Nine days later, with the paperwork still not complete, Mr. Yushko was in hot water. On a Saturday night, he was charged with drunk driving, possession of stolen property, bribing a police officer, and accused of trying to lure two teenage girls into his car and of intending to administer a noxious substance, since he had a handkerchief soaked with xylene (an anesthetic solvent) in his possession.
According to depositions made by the prosecutor in the case, Crown Attorney Sarah Welch, Mr. Yushko lacked any identification attesting to his status at the time of his arrest, and did not identify himself as a consular official until after offering a bribe to the arresting officer, Const. Charlie Kozdas of the Metropolitan Toronto Police.
Mr. Alekseyenko told The Weekly that Mr. Yushko did not have his documents because they were still in Ottawa being processed.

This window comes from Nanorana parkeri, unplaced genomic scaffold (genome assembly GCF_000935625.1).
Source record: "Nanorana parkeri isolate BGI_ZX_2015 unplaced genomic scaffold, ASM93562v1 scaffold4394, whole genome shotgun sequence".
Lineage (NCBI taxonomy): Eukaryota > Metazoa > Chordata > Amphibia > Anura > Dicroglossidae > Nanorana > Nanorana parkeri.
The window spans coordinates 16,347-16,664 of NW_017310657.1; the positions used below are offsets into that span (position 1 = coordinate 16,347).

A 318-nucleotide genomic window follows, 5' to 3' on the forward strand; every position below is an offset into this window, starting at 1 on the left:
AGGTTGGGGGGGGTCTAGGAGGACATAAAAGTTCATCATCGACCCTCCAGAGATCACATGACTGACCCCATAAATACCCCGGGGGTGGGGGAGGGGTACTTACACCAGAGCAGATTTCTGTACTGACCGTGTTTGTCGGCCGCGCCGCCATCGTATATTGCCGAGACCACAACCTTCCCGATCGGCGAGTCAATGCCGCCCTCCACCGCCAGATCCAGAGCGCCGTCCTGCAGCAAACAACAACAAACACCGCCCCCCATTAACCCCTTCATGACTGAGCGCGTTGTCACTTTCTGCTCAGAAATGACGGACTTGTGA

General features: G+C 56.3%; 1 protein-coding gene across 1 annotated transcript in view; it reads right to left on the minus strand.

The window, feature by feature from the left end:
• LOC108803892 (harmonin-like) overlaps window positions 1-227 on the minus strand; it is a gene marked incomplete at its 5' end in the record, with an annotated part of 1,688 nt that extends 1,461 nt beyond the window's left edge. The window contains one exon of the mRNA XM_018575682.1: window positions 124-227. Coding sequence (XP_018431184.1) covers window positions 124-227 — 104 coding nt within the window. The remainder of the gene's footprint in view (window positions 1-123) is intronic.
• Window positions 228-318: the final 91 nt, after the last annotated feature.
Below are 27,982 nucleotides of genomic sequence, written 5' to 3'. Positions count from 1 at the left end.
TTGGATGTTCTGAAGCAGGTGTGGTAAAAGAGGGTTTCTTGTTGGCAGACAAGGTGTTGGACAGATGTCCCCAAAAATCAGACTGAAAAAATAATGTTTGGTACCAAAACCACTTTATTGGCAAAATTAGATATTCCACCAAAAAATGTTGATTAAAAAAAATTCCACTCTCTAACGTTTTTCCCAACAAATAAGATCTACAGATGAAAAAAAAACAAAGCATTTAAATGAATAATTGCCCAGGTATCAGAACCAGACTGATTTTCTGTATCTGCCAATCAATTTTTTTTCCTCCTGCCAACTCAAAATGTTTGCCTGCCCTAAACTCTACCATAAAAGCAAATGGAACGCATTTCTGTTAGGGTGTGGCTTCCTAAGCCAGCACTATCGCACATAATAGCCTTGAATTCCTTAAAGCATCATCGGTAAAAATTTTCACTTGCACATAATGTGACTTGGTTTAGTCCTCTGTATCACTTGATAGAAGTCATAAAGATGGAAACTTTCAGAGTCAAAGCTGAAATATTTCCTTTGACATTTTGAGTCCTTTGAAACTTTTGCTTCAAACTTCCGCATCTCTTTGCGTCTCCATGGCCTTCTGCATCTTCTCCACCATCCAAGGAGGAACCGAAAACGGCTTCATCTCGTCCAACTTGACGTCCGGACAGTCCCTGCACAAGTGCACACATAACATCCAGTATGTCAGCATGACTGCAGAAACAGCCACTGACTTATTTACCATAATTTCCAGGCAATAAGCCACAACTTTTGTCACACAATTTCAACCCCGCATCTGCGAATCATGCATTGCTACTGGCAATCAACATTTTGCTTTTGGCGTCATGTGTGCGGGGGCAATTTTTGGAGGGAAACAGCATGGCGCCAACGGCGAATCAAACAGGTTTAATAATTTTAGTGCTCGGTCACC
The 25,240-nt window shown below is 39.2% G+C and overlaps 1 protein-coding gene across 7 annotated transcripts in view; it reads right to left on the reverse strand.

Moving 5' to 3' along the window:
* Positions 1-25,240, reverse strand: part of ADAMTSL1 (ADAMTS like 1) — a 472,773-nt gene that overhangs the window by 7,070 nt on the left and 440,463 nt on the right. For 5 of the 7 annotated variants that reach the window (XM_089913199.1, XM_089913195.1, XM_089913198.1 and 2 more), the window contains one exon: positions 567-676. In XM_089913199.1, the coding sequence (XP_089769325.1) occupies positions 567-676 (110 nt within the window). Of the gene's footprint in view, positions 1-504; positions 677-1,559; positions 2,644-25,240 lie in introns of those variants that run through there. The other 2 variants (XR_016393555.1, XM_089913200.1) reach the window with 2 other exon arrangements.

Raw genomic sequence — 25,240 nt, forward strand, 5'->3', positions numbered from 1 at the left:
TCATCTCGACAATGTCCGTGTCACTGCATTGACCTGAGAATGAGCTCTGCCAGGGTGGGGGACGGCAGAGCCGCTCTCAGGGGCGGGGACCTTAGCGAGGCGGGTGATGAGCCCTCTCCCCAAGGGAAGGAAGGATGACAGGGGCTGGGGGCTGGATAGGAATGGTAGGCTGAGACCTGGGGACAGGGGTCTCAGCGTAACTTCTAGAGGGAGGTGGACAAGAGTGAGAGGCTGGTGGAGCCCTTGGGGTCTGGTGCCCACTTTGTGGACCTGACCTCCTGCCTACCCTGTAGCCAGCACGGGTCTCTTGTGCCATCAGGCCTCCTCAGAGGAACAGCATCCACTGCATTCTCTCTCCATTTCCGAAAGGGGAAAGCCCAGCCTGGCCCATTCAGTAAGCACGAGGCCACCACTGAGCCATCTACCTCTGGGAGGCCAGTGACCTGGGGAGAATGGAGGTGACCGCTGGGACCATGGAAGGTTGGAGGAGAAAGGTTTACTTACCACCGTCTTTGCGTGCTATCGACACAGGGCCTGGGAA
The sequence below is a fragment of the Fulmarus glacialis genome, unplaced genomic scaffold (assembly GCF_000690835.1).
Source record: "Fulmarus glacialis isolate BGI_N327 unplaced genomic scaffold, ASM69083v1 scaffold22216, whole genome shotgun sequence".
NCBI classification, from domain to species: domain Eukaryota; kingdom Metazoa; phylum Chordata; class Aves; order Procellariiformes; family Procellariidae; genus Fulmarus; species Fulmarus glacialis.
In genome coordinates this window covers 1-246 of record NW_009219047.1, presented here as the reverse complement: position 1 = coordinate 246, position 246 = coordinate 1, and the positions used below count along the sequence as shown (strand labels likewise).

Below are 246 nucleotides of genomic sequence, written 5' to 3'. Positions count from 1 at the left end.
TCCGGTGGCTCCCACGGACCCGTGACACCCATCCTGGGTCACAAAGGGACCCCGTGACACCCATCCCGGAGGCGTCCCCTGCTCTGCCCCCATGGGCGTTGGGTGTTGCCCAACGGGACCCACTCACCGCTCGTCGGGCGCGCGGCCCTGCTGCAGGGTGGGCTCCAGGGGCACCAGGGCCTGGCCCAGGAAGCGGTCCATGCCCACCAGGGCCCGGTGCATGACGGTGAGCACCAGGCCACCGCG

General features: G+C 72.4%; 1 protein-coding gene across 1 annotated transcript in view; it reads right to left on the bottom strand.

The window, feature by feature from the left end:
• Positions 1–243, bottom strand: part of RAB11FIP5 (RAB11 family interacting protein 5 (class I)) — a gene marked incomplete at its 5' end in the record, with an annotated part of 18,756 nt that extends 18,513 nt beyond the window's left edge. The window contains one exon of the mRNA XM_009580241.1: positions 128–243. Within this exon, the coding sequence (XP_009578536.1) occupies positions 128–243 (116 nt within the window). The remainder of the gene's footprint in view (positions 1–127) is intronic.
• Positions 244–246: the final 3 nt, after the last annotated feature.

According to court transcripts, Ms. Welch alleged that Mr. Yushko had failed a roadside alcohol blood-level test and then attempted to bribe the officer who administered it to him. Mr. Yushko was then handcuffed, the car he was driving was searched, and he was taken to Toronto's 14th Division Metro Police station house and detained overnight.
Released on October 27 when Mr. Alekseyenko posted a $10,000 surety (accepted in lieu of cash), Mr. Yushko was instructed to appear in court on October 29, and to surrender his passport. However, the vice consul did neither. In fact, he failed to appear at seven subsequent hearings prior to the expulsion order of December 23.